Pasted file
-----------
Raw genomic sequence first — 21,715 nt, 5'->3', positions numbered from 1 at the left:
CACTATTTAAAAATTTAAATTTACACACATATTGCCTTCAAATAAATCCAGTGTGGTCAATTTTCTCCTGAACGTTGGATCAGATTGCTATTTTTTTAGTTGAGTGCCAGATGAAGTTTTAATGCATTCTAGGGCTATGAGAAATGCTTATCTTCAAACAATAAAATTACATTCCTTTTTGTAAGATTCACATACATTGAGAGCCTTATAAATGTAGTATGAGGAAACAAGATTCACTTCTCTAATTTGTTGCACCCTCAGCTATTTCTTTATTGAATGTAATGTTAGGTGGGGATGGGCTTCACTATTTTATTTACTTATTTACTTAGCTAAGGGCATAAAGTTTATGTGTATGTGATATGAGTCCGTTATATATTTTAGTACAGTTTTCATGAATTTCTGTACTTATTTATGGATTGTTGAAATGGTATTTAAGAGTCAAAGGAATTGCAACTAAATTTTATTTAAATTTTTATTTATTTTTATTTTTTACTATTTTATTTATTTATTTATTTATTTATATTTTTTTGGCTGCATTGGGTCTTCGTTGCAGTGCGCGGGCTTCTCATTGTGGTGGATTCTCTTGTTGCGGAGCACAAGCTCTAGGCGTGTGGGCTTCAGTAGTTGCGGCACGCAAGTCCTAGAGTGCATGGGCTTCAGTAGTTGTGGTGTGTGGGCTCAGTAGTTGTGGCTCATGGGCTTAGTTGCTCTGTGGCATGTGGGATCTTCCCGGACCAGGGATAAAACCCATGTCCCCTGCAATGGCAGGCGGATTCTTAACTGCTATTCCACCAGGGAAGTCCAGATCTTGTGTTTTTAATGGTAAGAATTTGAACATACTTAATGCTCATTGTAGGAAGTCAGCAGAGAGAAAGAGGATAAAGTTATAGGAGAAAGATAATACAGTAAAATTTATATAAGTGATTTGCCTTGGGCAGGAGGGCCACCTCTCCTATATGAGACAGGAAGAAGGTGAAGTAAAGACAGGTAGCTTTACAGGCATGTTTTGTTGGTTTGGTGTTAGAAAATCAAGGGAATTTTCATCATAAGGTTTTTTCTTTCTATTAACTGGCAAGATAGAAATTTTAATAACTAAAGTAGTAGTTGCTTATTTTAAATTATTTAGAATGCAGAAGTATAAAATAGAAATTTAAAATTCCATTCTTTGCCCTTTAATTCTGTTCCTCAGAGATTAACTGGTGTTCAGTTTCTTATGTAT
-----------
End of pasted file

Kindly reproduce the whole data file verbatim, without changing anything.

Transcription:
Raw genomic sequence first — 21,715 nt, 5'->3', positions numbered from 1 at the left:
CACTATTTAAAAATTTAAATTTACACACATATTGCCTTCAAATAAATCCAGTGTGGTCAATTTTCTCCTGAACGTTGGATCAGATTGCTATTTTTTTAGTTGAGTGCCAGATGAAGTTTTAATGCATTCTAGGGCTATGAGAAATGCTTATCTTCAAACAATAAAATTACATTCCTTTTTGTAAGATTCACATACATTGAGAGCCTTATAAATGTAGTATGAGGAAACAAGATTCACTTCTCTAATTTGTTGCACCCTCAGCTATTTCTTTATTGAATGTAATGTTAGGTGGGGATGGGCTTCACTATTTTATTTACTTATTTACTTAGCTAAGGGCATAAAGTTTATGTGTATGTGATATGAGTCCGTTATATATTTTAGTACAGTTTTCATGAATTTCTGTACTTATTTATGGATTGTTGAAATGGTATTTAAGAGTCAAAGGAATTGCAACTAAATTTTATTTAAATTTTTATTTATTTTTATTTTTTACTATTTTATTTATTTATTTATTTATTTATATTTTTTTGGCTGCATTGGGTCTTCGTTGCAGTGCGCGGGCTTCTCATTGTGGTGGATTCTCTTGTTGCGGAGCACAAGCTCTAGGCGTGTGGGCTTCAGTAGTTGCGGCACGCAAGTCCTAGAGTGCATGGGCTTCAGTAGTTGTGGTGTGTGGGCTCAGTAGTTGTGGCTCATGGGCTTAGTTGCTCTGTGGCATGTGGGATCTTCCCGGACCAGGGATAAAACCCATGTCCCCTGCAATGGCAGGCGGATTCTTAACTGCTATTCCACCAGGGAAGTCCAGATCTTGTGTTTTTAATGGTAAGAATTTGAACATACTTAATGCTCATTGTAGGAAGTCAGCAGAGAGAAAGAGGATAAAGTTATAGGAGAAAGATAATACAGTAAAATTTATATAAGTGATTTGCCTTGGGCAGGAGGGCCACCTCTCCTATATGAGACAGGAAGAAGGTGAAGTAAAGACAGGTAGCTTTACAGGCATGTTTTGTTGGTTTGGTGTTAGAAAATCAAGGGAATTTTCATCATAAGGTTTTTTCTTTCTATTAACTGGCAAGATAGAAATTTTAATAACTAAAGTAGTAGTTGCTTATTTTAAATTATTTAGAATGCAGAAGTATAAAATAGAAATTTAAAATTCCATTCTTTGCCCTTTAATTCTGTTCCTCAGAGATTAACTGGTGTTCAGTTTCTTATGTAT